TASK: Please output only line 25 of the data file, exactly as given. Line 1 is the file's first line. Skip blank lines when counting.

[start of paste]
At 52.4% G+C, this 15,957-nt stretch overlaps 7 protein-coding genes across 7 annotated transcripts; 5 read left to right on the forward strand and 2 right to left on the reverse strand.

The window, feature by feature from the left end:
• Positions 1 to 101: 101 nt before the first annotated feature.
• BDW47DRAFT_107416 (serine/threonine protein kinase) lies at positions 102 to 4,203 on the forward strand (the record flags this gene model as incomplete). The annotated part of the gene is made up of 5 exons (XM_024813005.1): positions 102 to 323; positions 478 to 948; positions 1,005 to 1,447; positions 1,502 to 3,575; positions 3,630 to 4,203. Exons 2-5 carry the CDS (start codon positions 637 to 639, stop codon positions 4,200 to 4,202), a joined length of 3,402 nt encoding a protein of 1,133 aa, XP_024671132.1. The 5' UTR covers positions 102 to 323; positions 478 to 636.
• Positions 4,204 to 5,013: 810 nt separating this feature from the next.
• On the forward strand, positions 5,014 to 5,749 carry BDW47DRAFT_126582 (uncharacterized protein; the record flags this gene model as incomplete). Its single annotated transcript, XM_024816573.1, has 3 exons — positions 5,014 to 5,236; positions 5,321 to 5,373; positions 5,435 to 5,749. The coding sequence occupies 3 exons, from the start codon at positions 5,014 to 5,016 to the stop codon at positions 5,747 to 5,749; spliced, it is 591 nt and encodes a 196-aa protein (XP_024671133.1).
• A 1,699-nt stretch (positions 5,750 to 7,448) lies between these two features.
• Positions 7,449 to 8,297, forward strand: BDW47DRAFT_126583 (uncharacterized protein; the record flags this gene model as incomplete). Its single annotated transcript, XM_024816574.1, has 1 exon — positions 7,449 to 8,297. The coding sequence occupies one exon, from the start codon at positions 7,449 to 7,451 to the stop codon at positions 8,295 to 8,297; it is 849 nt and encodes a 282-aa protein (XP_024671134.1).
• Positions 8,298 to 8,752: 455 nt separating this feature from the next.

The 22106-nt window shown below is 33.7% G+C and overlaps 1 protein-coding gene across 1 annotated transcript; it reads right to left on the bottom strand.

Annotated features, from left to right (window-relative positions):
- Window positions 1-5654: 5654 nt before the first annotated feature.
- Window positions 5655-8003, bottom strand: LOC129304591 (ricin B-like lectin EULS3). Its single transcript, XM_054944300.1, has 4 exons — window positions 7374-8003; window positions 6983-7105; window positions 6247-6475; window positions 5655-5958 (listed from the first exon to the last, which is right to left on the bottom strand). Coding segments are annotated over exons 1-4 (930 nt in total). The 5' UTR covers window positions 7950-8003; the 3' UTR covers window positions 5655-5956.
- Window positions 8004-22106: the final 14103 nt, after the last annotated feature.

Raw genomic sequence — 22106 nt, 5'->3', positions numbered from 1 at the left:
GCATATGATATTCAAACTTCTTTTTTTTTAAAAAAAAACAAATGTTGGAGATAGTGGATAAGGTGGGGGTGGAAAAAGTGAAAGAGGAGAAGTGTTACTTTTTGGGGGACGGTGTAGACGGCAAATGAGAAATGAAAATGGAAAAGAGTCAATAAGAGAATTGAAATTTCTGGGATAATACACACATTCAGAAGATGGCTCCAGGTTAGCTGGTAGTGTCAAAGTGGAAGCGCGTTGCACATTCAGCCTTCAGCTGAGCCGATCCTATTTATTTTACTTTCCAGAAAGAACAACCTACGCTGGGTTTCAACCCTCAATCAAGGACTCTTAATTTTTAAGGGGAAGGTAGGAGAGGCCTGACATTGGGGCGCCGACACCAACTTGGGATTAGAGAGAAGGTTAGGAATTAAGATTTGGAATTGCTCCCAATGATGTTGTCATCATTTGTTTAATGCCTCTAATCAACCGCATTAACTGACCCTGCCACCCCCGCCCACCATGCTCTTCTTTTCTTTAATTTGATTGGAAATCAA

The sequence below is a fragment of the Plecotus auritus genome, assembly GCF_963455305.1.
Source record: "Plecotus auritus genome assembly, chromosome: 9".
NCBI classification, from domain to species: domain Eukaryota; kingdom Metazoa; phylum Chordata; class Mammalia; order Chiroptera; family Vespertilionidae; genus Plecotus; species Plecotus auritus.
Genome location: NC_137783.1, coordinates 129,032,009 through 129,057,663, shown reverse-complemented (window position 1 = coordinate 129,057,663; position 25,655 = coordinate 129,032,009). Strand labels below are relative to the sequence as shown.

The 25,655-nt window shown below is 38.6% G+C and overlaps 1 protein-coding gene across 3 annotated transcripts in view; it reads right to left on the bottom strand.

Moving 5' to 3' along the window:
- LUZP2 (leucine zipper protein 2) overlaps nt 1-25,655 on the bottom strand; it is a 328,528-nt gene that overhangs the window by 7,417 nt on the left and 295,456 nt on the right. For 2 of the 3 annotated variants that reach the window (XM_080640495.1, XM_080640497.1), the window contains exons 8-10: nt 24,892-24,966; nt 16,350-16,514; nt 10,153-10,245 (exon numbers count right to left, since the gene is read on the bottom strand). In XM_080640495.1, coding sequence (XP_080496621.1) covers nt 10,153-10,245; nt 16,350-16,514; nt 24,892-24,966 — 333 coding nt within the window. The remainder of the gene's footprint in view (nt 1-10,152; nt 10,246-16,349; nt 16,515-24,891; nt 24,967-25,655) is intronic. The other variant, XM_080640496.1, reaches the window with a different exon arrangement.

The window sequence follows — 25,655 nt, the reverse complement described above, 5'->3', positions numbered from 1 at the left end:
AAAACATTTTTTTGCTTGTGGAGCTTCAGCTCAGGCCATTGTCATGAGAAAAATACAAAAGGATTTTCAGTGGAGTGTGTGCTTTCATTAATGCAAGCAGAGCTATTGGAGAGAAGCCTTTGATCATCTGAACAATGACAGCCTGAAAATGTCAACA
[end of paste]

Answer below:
AAAACATTTTTTTGCTTGTGGAGCTTCAGCTCAGGCCATTGTCATGAGAAAAATACAAAAGGATTTTCAGTGGAGTGTGTGCTTTCATTAATGCAAGCAGAGCTATTGGAGAGAAGCCTTTGATCATCTGAACAATGACAGCCTGAAAATGTCAACA